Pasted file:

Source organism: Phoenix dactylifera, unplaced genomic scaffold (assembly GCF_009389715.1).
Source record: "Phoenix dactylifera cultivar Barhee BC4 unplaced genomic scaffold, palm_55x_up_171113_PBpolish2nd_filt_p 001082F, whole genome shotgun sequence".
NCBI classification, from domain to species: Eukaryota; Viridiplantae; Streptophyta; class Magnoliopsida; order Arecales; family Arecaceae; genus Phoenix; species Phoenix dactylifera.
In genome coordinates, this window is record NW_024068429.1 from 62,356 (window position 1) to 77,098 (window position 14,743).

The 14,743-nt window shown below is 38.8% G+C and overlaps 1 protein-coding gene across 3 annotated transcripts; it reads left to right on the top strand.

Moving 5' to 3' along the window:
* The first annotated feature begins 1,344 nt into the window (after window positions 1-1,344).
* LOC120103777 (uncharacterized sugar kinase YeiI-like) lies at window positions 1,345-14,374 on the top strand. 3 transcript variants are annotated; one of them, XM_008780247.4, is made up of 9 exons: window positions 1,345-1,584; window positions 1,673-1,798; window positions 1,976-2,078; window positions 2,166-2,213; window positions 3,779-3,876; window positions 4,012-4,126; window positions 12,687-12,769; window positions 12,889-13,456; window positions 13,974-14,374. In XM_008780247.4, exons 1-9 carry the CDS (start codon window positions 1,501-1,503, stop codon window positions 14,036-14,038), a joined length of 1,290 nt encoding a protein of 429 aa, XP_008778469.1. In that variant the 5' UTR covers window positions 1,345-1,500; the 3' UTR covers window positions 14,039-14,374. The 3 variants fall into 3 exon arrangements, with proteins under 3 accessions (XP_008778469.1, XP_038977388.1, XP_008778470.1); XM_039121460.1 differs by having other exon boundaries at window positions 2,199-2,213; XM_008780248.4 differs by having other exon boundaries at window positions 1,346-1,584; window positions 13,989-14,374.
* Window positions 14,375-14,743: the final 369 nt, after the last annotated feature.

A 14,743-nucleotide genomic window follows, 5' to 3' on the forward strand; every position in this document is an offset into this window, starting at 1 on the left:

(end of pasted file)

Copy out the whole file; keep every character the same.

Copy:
Source organism: Phoenix dactylifera, unplaced genomic scaffold (assembly GCF_009389715.1).
Source record: "Phoenix dactylifera cultivar Barhee BC4 unplaced genomic scaffold, palm_55x_up_171113_PBpolish2nd_filt_p 001082F, whole genome shotgun sequence".
NCBI classification, from domain to species: Eukaryota; Viridiplantae; Streptophyta; class Magnoliopsida; order Arecales; family Arecaceae; genus Phoenix; species Phoenix dactylifera.
In genome coordinates, this window is record NW_024068429.1 from 62,356 (window position 1) to 77,098 (window position 14,743).

The 14,743-nt window shown below is 38.8% G+C and overlaps 1 protein-coding gene across 3 annotated transcripts; it reads left to right on the top strand.

Moving 5' to 3' along the window:
* The first annotated feature begins 1,344 nt into the window (after window positions 1-1,344).
* LOC120103777 (uncharacterized sugar kinase YeiI-like) lies at window positions 1,345-14,374 on the top strand. 3 transcript variants are annotated; one of them, XM_008780247.4, is made up of 9 exons: window positions 1,345-1,584; window positions 1,673-1,798; window positions 1,976-2,078; window positions 2,166-2,213; window positions 3,779-3,876; window positions 4,012-4,126; window positions 12,687-12,769; window positions 12,889-13,456; window positions 13,974-14,374. In XM_008780247.4, exons 1-9 carry the CDS (start codon window positions 1,501-1,503, stop codon window positions 14,036-14,038), a joined length of 1,290 nt encoding a protein of 429 aa, XP_008778469.1. In that variant the 5' UTR covers window positions 1,345-1,500; the 3' UTR covers window positions 14,039-14,374. The 3 variants fall into 3 exon arrangements, with proteins under 3 accessions (XP_008778469.1, XP_038977388.1, XP_008778470.1); XM_039121460.1 differs by having other exon boundaries at window positions 2,199-2,213; XM_008780248.4 differs by having other exon boundaries at window positions 1,346-1,584; window positions 13,989-14,374.
* Window positions 14,375-14,743: the final 369 nt, after the last annotated feature.

A 14,743-nucleotide genomic window follows, 5' to 3' on the forward strand; every position in this document is an offset into this window, starting at 1 on the left: